My Take

Are our perceptions of protests tainted?

PUBLISHED : Thursday, 11 July, 2013, 12:00am
UPDATED : Thursday, 11 July, 2013, 3:01am

Mass protests by opponents of the government choke the capital. Protesters claim the elected leader is destroying the social fabric of the country and want him to step down immediately, although his elected term is not over. The government refuses to concede to their demands and claims it has the majority's backing, resulting in a stalemate.

Soon the army, which had historically played a major role in running the country, eases the government out. Western nations skirt around the issue of a military coup and call for calm.

You say the army's action was justified as it backed the "popular sentiments against rising Islamic fundamentalism". But hold on for a second. The events recounted above were what happened not too long ago in Thailand, a Buddhist country.

So far, everything that happened in Bangkok in 2006 has been repeated in Cairo. If events in Egypt follow the Thai template, then the interim government will disqualify most of the previous government leaders on some pretext before the next election. But still the fragmented opposition will find it difficult to offer a viable alternative.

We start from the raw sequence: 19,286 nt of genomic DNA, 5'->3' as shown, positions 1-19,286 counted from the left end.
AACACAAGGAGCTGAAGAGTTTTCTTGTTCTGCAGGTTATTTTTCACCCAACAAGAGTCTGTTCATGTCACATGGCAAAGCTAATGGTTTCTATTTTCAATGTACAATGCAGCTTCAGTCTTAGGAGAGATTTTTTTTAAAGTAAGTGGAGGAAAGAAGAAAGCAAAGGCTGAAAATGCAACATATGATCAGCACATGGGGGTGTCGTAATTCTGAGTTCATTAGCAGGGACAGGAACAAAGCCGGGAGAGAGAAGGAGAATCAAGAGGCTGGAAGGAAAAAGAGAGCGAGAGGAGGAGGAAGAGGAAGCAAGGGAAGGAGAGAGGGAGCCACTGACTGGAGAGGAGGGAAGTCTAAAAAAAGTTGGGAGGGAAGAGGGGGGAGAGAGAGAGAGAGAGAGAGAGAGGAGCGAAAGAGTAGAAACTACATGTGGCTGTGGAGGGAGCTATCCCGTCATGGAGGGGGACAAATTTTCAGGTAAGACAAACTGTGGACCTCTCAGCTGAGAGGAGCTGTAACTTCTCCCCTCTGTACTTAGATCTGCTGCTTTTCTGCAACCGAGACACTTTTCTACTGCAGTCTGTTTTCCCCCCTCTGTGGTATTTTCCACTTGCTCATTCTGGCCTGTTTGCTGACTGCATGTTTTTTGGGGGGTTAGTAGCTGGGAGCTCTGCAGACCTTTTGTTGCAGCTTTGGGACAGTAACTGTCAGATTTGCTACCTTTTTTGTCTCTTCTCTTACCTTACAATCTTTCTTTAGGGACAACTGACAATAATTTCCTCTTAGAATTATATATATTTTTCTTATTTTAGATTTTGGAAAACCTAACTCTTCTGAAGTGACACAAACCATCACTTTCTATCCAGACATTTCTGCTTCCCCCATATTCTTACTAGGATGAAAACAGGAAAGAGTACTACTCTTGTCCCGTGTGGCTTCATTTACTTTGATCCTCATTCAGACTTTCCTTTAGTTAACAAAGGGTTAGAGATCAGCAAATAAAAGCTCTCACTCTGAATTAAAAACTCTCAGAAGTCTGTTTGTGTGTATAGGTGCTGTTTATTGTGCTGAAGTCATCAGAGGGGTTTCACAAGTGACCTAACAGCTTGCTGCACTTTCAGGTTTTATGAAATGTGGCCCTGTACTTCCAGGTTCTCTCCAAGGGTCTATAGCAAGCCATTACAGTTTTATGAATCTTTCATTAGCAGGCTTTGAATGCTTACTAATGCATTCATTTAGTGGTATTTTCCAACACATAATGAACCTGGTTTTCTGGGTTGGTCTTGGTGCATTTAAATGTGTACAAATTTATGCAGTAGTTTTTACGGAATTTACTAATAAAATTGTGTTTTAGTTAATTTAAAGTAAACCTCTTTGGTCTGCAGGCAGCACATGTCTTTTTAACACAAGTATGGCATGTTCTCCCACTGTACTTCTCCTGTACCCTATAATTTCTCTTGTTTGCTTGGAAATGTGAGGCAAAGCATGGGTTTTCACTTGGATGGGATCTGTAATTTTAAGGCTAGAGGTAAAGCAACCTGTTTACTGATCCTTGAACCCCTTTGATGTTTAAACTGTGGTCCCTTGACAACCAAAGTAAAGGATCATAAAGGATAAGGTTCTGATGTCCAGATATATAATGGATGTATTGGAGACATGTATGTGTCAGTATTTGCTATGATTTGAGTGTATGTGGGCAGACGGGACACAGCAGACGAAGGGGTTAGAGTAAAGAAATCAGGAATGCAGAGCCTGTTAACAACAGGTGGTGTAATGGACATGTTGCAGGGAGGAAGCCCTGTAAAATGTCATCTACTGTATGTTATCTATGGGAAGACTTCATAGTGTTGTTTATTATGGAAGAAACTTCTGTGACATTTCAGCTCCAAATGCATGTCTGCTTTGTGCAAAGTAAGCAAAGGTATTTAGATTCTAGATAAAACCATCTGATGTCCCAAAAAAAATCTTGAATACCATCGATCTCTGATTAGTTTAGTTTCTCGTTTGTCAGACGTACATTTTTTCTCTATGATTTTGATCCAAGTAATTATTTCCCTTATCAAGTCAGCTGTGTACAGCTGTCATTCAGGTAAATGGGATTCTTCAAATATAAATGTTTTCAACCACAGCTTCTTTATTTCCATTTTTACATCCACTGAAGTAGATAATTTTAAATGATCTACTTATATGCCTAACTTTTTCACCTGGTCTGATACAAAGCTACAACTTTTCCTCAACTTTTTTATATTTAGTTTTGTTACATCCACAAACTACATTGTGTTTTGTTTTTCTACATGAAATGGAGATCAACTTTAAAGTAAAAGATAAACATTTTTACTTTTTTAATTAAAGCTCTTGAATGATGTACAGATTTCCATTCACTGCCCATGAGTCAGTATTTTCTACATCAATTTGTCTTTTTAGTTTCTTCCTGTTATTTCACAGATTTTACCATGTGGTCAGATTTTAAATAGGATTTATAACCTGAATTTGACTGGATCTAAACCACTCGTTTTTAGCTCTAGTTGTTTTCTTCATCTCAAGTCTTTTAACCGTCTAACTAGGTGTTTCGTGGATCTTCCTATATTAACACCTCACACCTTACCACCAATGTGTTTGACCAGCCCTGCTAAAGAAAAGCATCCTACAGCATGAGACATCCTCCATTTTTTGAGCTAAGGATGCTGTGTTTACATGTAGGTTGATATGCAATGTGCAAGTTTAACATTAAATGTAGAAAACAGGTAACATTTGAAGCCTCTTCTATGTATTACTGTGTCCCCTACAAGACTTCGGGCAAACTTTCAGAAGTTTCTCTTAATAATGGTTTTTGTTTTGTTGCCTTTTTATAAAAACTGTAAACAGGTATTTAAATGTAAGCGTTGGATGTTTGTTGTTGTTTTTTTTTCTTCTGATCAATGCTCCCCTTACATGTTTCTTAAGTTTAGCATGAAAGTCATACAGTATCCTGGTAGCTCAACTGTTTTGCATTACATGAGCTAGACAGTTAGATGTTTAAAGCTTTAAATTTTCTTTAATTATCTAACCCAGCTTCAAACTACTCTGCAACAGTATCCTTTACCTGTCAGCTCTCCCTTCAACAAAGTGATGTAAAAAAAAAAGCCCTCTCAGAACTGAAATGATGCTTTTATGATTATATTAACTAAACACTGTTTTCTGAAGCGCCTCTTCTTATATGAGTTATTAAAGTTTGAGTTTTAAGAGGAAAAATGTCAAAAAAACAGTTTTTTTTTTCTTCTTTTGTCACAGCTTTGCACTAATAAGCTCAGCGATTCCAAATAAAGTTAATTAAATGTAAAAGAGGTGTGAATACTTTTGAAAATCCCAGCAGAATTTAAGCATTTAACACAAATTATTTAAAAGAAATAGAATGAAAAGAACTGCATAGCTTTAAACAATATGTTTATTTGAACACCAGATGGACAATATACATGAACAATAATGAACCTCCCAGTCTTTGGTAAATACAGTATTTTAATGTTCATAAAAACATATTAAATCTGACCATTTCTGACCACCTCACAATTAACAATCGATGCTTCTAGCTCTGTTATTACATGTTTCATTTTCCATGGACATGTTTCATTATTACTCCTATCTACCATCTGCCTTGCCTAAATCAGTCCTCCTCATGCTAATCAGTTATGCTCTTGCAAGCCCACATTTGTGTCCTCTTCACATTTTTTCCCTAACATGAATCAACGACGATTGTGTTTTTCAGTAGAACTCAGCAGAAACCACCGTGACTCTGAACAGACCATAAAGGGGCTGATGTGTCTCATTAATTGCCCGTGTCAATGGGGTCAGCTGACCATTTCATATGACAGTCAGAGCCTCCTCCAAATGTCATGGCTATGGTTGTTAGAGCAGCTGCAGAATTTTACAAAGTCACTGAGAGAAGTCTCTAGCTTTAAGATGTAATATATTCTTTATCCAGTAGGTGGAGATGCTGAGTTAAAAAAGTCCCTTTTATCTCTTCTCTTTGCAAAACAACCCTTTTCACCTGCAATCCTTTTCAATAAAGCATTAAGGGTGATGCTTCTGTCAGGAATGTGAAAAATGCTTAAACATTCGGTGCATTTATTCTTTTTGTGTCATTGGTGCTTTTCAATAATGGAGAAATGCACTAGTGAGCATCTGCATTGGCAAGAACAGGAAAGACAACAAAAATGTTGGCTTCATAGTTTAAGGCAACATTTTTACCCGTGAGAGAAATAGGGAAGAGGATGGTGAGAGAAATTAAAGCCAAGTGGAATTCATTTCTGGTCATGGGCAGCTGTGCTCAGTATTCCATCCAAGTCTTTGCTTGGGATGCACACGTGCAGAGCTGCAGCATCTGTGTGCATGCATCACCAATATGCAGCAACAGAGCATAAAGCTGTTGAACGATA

So if you go by the lessons from Thailand, more protests and violence are in store for Egypt.

The only difference in the two scenarios so far is the general approach of the world media in covering the events.

When Thaksin Shinawatra was ousted by the army, the general tone of the media was one of criticism of rising right-wing forces. Village-based "red shirt" voters who backed Thaksin were seen as victims being cheated by the urban Bangkok middle class and the army. But the ousting of Mohammed Mursi, under similar conditions, has not evoked similar responses in the world media. The "popular sentiments" of the protesters seem to sway them.

There are two other countries which are seeing similar protests against the government, Brazil and Turkey. The military in both also previously held power. If the militaries step in to oust their elected governments, will the world react the same way on both occasions?

Or do we have a different measure when it comes to countries which are governed by Islamic parties?


Alex Lo is on leave